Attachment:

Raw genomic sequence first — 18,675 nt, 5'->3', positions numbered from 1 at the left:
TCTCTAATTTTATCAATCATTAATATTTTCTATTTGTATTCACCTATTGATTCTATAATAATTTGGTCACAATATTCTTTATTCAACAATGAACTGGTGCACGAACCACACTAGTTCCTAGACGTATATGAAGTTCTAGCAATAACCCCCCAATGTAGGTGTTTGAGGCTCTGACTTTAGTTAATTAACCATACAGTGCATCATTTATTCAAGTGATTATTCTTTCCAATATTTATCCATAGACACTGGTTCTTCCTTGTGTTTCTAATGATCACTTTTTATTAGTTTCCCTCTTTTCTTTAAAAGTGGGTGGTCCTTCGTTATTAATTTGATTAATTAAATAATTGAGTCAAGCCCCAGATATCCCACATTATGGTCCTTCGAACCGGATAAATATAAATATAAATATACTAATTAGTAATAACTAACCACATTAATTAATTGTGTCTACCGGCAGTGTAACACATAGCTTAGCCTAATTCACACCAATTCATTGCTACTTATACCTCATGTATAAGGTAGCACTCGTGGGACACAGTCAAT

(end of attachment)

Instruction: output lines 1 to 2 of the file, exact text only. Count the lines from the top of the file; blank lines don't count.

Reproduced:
Raw genomic sequence first — 18,675 nt, 5'->3', positions numbered from 1 at the left:
TCTCTAATTTTATCAATCATTAATATTTTCTATTTGTATTCACCTATTGATTCTATAATAATTTGGTCACAATATTCTTTATTCAACAATGAACTGGTGCACGAACCACACTAGTTCCTAGACGTATATGAAGTTCTAGCAATAACCCCCCAATGTAGGTGTTTGAGGCTCTGACTTTAGTTAATTAACCATACAGTGCATCATTTATTCAAGTGATTATTCTTTCCAATATTTATCCATAGACACTGGTTCTTCCTTGTGTTTCTAATGATCACTTTTTATTAGTTTCCCTCTTTTCTTTAAAAGTGGGTGGTCCTTCGTTATTAATTTGATTAATTAAATAATTGAGTCAAGCCCCAGATATCCCACATTATGGTCCTTCGAACCGGATAAATATAAATATAAATATACTAATTAGTAATAACTAACCACATTAATTAATTGTGTCTACCGGCAGTGTAACACATAGCTTAGCCTAATTCACACCAATTCATTGCTACTTATACCTCATGTATAAGGTAGCACTCGTGGGACACAGTCAAT